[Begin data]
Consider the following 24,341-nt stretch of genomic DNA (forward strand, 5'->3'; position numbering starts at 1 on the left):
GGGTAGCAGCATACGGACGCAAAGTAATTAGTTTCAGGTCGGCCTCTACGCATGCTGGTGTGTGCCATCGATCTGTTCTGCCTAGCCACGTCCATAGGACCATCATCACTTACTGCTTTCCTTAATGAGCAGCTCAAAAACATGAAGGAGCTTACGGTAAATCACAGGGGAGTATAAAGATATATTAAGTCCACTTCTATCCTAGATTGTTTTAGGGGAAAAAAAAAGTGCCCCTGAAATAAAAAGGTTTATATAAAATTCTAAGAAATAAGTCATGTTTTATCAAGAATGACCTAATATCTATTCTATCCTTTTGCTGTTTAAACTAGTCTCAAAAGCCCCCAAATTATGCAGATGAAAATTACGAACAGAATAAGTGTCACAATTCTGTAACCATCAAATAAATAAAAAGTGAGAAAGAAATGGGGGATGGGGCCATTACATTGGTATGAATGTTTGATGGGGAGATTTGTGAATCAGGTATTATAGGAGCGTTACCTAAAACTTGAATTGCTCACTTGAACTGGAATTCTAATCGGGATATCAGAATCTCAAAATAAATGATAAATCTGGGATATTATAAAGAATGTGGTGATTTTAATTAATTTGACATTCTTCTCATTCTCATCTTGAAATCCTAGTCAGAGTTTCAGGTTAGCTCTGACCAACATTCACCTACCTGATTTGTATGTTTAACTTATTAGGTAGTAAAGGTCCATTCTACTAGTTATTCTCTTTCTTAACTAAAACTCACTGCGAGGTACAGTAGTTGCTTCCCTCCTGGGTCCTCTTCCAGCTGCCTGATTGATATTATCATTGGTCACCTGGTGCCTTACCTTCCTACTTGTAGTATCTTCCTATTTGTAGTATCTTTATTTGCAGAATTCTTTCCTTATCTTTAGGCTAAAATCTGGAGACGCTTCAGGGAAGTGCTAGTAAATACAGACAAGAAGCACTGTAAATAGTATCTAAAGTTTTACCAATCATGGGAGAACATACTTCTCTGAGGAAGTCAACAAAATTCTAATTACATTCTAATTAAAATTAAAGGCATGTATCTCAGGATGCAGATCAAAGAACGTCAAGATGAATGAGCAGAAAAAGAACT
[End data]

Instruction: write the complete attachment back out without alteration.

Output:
Consider the following 24,341-nt stretch of genomic DNA (forward strand, 5'->3'; position numbering starts at 1 on the left):
GGGTAGCAGCATACGGACGCAAAGTAATTAGTTTCAGGTCGGCCTCTACGCATGCTGGTGTGTGCCATCGATCTGTTCTGCCTAGCCACGTCCATAGGACCATCATCACTTACTGCTTTCCTTAATGAGCAGCTCAAAAACATGAAGGAGCTTACGGTAAATCACAGGGGAGTATAAAGATATATTAAGTCCACTTCTATCCTAGATTGTTTTAGGGGAAAAAAAAAGTGCCCCTGAAATAAAAAGGTTTATATAAAATTCTAAGAAATAAGTCATGTTTTATCAAGAATGACCTAATATCTATTCTATCCTTTTGCTGTTTAAACTAGTCTCAAAAGCCCCCAAATTATGCAGATGAAAATTACGAACAGAATAAGTGTCACAATTCTGTAACCATCAAATAAATAAAAAGTGAGAAAGAAATGGGGGATGGGGCCATTACATTGGTATGAATGTTTGATGGGGAGATTTGTGAATCAGGTATTATAGGAGCGTTACCTAAAACTTGAATTGCTCACTTGAACTGGAATTCTAATCGGGATATCAGAATCTCAAAATAAATGATAAATCTGGGATATTATAAAGAATGTGGTGATTTTAATTAATTTGACATTCTTCTCATTCTCATCTTGAAATCCTAGTCAGAGTTTCAGGTTAGCTCTGACCAACATTCACCTACCTGATTTGTATGTTTAACTTATTAGGTAGTAAAGGTCCATTCTACTAGTTATTCTCTTTCTTAACTAAAACTCACTGCGAGGTACAGTAGTTGCTTCCCTCCTGGGTCCTCTTCCAGCTGCCTGATTGATATTATCATTGGTCACCTGGTGCCTTACCTTCCTACTTGTAGTATCTTCCTATTTGTAGTATCTTTATTTGCAGAATTCTTTCCTTATCTTTAGGCTAAAATCTGGAGACGCTTCAGGGAAGTGCTAGTAAATACAGACAAGAAGCACTGTAAATAGTATCTAAAGTTTTACCAATCATGGGAGAACATACTTCTCTGAGGAAGTCAACAAAATTCTAATTACATTCTAATTAAAATTAAAGGCATGTATCTCAGGATGCAGATCAAAGAACGTCAAGATGAATGAGCAGAAAAAGAACT